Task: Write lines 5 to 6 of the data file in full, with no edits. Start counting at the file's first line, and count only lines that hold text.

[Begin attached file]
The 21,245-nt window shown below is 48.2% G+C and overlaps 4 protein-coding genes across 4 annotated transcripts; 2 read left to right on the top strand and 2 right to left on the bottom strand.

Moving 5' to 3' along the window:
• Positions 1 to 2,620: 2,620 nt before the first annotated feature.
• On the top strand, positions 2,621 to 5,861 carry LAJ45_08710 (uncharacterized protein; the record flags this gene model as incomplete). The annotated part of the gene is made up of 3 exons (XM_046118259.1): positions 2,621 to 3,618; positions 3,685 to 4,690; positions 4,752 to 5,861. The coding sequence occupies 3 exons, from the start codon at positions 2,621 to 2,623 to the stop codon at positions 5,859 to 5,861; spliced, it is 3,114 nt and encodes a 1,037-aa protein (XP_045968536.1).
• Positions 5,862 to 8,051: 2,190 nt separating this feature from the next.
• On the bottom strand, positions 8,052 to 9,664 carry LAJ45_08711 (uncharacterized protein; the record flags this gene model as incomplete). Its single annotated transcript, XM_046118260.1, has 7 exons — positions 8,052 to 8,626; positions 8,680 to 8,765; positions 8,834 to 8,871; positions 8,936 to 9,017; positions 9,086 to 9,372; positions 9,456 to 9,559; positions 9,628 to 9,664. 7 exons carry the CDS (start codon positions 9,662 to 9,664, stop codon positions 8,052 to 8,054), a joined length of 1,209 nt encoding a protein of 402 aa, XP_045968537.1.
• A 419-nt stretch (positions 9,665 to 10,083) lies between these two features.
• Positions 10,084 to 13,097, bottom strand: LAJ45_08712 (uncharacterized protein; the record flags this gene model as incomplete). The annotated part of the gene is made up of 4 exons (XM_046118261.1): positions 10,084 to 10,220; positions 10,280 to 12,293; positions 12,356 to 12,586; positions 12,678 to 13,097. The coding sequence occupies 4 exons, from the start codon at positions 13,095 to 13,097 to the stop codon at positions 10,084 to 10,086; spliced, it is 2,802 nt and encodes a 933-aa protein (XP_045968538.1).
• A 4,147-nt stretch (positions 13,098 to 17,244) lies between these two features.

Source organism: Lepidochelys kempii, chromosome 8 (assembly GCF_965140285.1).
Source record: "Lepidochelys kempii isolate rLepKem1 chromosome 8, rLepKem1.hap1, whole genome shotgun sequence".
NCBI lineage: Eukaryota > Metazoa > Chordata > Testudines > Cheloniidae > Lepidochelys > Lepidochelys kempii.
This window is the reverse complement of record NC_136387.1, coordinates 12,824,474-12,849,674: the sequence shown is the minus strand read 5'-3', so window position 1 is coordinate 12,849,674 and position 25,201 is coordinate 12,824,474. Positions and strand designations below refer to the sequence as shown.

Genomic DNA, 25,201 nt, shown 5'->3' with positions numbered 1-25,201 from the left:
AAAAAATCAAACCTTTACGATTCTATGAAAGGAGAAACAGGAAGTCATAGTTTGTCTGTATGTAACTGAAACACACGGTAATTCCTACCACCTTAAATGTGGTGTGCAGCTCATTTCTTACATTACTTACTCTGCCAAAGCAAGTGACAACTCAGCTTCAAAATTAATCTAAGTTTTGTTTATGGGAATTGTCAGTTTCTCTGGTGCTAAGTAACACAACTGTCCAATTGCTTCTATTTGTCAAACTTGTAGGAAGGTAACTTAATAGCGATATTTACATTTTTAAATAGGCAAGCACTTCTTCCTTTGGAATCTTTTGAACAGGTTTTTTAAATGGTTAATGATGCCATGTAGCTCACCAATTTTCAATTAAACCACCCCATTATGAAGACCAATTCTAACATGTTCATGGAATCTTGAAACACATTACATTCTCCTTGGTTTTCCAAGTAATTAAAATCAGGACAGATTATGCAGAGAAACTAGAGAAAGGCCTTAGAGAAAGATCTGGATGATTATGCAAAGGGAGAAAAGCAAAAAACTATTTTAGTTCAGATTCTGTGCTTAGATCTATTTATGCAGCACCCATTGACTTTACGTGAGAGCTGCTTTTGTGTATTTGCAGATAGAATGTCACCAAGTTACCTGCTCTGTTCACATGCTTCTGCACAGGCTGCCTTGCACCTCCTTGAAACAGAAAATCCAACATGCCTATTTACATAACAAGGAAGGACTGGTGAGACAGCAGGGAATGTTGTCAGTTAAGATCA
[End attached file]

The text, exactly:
• Positions 5,862 to 8,051: 2,190 nt separating this feature from the next.
• On the bottom strand, positions 8,052 to 9,664 carry LAJ45_08711 (uncharacterized protein; the record flags this gene model as incomplete). Its single annotated transcript, XM_046118260.1, has 7 exons — positions 8,052 to 8,626; positions 8,680 to 8,765; positions 8,834 to 8,871; positions 8,936 to 9,017; positions 9,086 to 9,372; positions 9,456 to 9,559; positions 9,628 to 9,664. 7 exons carry the CDS (start codon positions 9,662 to 9,664, stop codon positions 8,052 to 8,054), a joined length of 1,209 nt encoding a protein of 402 aa, XP_045968537.1.